‘Like catching a mouse’: Inside Israel’s incursion into Gaza

Palestinian residents had fled south, abandoning the seafront to the Israeli soldiers and a few stray dogs and cats.


An Israeli officer accompanying the journalists, Lieutenant Colonel Iddo Ben-Anat, projected an image of quiet confidence.

Hamas had been routed here, the colonel said, forced out from its bases in the mosque with the tilting minaret and the school with the shattered wall.

“It’s like catching a mouse,” Ben-Anat said of the enemy. “You have to find him. You know he’s there. You don’t know where he is, but you know when you catch him, he’s done.”

Nearby, groups of soldiers gathered around portable camping stoves, boiling sweet corn and carrots, chatting and joking. Several sported well-groomed moustaches, an incongruous nod to Movember, an annual global fundraising campaign in which men grow moustaches throughout November.

All the political divisions in Israel of the past year — in which thousands of military reservists had threatened to refuse to serve in protest of the Israeli government — had vanished, the colonel said. Many of his men were reservists.

“United, together,” Ben-Anat said.

But drowning out these expressions of bravado were the sounds of an unfinished and undecided war.

Even as some soldiers cooked and rested, others had their guns drawn, scanning the horizon for assailants. At any moment, the colonel said, Hamas fighters might emerge from hidden shafts that lead to a vast underground tunnel network, hundreds of miles long, and ambush Israeli troops.

Gunfire rattled constantly, and munitions flew regularly overhead.

Palestinians strike the concrete while looking for survivors under the rubble of a destroyed house following an Israeli airstrike in Gaza City.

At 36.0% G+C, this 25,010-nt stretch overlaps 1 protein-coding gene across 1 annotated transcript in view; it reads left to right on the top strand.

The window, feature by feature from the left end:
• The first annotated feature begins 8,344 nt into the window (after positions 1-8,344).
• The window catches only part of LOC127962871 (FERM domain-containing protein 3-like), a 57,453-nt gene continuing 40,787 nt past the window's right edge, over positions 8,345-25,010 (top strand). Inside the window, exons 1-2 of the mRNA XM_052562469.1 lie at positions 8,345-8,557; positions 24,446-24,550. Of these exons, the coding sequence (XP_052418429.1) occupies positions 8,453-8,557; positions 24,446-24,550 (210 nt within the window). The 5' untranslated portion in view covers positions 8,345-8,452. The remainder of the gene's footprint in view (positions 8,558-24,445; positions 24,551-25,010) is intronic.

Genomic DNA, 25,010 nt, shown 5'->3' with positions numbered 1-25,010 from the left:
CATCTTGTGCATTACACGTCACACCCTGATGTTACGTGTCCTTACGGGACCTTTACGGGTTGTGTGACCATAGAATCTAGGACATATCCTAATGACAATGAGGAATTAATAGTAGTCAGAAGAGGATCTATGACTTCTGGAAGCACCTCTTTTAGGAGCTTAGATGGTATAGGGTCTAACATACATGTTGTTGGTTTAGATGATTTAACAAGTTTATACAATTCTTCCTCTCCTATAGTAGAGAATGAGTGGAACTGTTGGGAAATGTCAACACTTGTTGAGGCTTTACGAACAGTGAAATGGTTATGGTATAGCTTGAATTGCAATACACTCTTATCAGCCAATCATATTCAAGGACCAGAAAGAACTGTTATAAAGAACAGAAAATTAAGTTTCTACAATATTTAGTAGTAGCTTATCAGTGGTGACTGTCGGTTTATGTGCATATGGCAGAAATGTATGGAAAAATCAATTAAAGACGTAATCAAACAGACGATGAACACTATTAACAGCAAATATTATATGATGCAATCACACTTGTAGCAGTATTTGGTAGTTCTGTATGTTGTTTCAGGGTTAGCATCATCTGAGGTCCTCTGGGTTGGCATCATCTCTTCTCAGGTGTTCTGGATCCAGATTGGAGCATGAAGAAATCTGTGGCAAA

Palestinians strike the concrete while looking for survivors under the rubble of a destroyed house following an Israeli airstrike in Gaza City.Credit: AP

Shortly after the journalists entered Gaza through a hole in the wall lining its perimeter, a mortar shell landed close to the armoured vehicle that carried them south.

A few minutes later, a roadside bomb exploded as the vehicle passed by, creating a brief fireball and sending sand toward the sky.

Another barrage of mortar shells landed near the journalists after they got closer to the front line.

To reach the front, journalists drove in a convoy of five tanks and two armoured vehicles. A reporter for the Times travelled in an armoured vehicle known as an Eitan. It had no windows: To see his surroundings, the driver looked at a digital screen that showed a live video of the road ahead.

Palestinian journalists have not had such protection; dozens have been killed in airstrikes since the start of the war, according to the Committee to Protect Journalists.

To truly rout Hamas, Israel will need to capture all of Gaza, the colonel said.

Bloodier battles await Israelis in Gaza City, where Hamas fighters are entrenched in subterranean fortifications and are thought to be planning many more ambushes.

Analysts say that such fighting could cause catastrophic civilian losses — an outcome Israel says it is trying to avoid.

‘I am afraid to go out one night and meet a tank.’

Gaza resident Saher Abu Adgham

“We do our best to destroy Hamas only, without harming the civilians,” Ben-Anat said. “We’ll think 10 times before we do something.”

But for civilians in Gaza City, who have witnessed one of the most intense bombing campaigns of the 21st century, the Israeli army’s approach is terrifying.

Saher Abu Adgham, 37, a Palestinian graphic designer, had been searching the streets of Gaza City for firewood to use to boil some rice. As dusk approached, he bedded down at home in case the Israeli army advanced at nightfall.

“I am afraid to go out one night and meet a tank,” Abu Adgham said in a phone interview.

With mobile networks often out of service, other residents of Gaza City were trying to assess the Israeli advance by listening to the sound of the gunfire.

“We don’t have internet to listen to the news and know what is happening — but we can hear it,” said Majdi Ahmed, 32, a taxi driver taking shelter in a hospital in the city.

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